This weekend’s SlutWalk raises awareness of sexual assault
Helen Rogers has been raped twice, now she’s taking a global initiative to end sexual assaults and bringing it to RVA.
On September 22nd, Helen Rogers, 41, will wear a silk blouse–the same blouse she wore ten years ago when she was raped for the second time.
Rogers will join other locals who will walk two miles, from Monroe Park to Byrd Park, starting at 11:30 AM this Saturday. They will protest blaming rape and sexual assault victims for prompting the crimes against them simply because the victims dressed too provocatively. It’s called SlutWalk.
One night, at age 25, Rogers allowed a young man to sleep on her parent’s couch after a night of drinking. Rogers slept in her own room. “I woke up to him raping me,” she said. He later stalked her, relenting only after Rogers obtained a restraining order.
Five years later, Rogers was at a bar when she suddenly started to feel strange. She said that as a 30-year-old, she was mindful of her alcohol limits and wasn’t drinking to excess. “I went to the bathroom and called my friend and said, Something’s not right.” She remembers little between that phone call and waking up the next morning with the “son of a well-known [Richmond] businessman” (she won’t identify the man). It was obvious to her what had happened. “I was slipped roofies in my drink.”
The presumed culprit turned the circumstance upon her. “I was looking to get laid and regretted it,” is what he told her. A carousel of emotions twirled, just as they did five years prior: “Hate, self-hate, embarrassment, confusion.” She said she felt weak, like damaged goods. “Some of those feelings don’t go away.” Many of those feelings came back in 2011 when a Toronto Police Constable’s comments made the news.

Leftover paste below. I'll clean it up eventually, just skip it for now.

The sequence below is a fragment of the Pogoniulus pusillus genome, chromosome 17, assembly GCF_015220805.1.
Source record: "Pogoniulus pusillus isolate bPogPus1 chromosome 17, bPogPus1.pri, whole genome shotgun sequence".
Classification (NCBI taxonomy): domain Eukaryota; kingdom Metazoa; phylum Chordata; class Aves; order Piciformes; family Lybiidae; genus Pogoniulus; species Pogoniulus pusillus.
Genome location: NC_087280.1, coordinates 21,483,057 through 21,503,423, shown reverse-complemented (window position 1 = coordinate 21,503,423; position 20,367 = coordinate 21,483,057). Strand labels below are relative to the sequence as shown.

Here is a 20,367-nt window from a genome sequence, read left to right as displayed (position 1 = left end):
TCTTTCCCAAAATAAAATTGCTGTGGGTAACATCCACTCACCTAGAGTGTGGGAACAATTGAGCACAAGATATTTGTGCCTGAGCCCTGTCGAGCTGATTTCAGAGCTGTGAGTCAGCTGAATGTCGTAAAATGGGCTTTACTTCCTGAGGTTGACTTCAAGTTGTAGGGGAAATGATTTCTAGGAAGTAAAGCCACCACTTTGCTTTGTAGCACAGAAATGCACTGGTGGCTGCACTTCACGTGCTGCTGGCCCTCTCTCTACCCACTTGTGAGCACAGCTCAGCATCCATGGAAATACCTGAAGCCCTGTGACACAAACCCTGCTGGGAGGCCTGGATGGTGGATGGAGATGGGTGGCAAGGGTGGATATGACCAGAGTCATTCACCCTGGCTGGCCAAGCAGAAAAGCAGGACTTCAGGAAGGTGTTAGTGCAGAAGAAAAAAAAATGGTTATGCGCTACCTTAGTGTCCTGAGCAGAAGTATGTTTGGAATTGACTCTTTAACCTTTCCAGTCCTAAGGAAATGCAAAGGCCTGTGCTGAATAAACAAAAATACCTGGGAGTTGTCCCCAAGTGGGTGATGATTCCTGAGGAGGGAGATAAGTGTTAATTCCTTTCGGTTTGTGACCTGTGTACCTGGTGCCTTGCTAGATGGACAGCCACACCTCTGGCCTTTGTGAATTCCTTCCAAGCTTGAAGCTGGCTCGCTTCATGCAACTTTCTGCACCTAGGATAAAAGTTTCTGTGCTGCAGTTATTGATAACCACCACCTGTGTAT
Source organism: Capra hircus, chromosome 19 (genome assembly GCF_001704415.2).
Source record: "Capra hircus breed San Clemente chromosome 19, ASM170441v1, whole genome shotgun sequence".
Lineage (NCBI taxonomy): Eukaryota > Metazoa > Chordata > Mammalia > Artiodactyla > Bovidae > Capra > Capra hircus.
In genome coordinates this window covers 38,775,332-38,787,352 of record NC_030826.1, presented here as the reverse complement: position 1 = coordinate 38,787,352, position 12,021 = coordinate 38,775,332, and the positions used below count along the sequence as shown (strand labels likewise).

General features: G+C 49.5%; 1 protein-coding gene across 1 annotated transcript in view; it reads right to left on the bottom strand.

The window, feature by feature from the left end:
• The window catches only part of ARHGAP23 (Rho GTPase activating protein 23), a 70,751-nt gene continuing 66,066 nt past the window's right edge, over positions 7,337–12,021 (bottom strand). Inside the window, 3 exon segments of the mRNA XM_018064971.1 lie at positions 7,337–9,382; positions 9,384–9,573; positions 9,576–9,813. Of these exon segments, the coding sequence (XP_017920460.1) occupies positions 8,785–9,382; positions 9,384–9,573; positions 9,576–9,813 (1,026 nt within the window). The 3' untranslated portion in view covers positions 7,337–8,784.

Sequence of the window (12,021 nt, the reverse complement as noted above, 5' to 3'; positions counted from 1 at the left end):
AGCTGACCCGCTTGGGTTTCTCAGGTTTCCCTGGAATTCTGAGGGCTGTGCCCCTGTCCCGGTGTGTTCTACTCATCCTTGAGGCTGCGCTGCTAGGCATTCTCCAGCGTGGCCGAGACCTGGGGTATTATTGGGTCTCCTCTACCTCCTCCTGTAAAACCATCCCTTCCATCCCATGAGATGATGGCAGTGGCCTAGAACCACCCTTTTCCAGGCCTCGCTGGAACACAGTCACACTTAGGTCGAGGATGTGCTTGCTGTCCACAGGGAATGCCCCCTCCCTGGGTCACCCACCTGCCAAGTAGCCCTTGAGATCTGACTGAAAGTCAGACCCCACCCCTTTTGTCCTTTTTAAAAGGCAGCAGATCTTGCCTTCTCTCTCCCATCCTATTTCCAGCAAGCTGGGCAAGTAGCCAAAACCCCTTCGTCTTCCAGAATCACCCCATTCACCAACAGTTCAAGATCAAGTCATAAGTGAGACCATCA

In January 2011, Constable Michael Sanguinetti spoke at a sexual assault seminar at York University. “I’ve been told I’m not supposed to say this,” prefaced the Constable. “However, women should avoid dressing like sluts in order not to be victimized.”
The statement outraged women in Canada and across the globe. In April 2011, over 3,000 gathered in Toronto to protest the constable’s statement. Many of the participants dressed in provocative clothing to underscore that a woman’s outfit should never precipitate or excuse an assault. Women in other countries organized similar protest walks. This year, it comes to RVA.
“How does dressing up for a night on the town mean you’re asking for it?” asked Rogers. “Rape is not about sex. It’s about violence and control.” She objects to the thinking that women should be held responsible for being sexually assaulted. She asked: what do you tell an 11-year-old or an 80-year-old woman that was raped? That both of them were asking for it? What about a Mechanicsville girl raped by two boys when she was 16?
While on camp grounds in Middlesex County during the Labor Day weekend just before her senior year of high school, “Nicole,” now 19, was drinking with other underage friends. During the night, two boys took advantage of her intoxicated state and raped her. The next morning, her own friends tried to convince her that it wasn’t a big deal. “Everyone thought it was a joke,” said Nicole.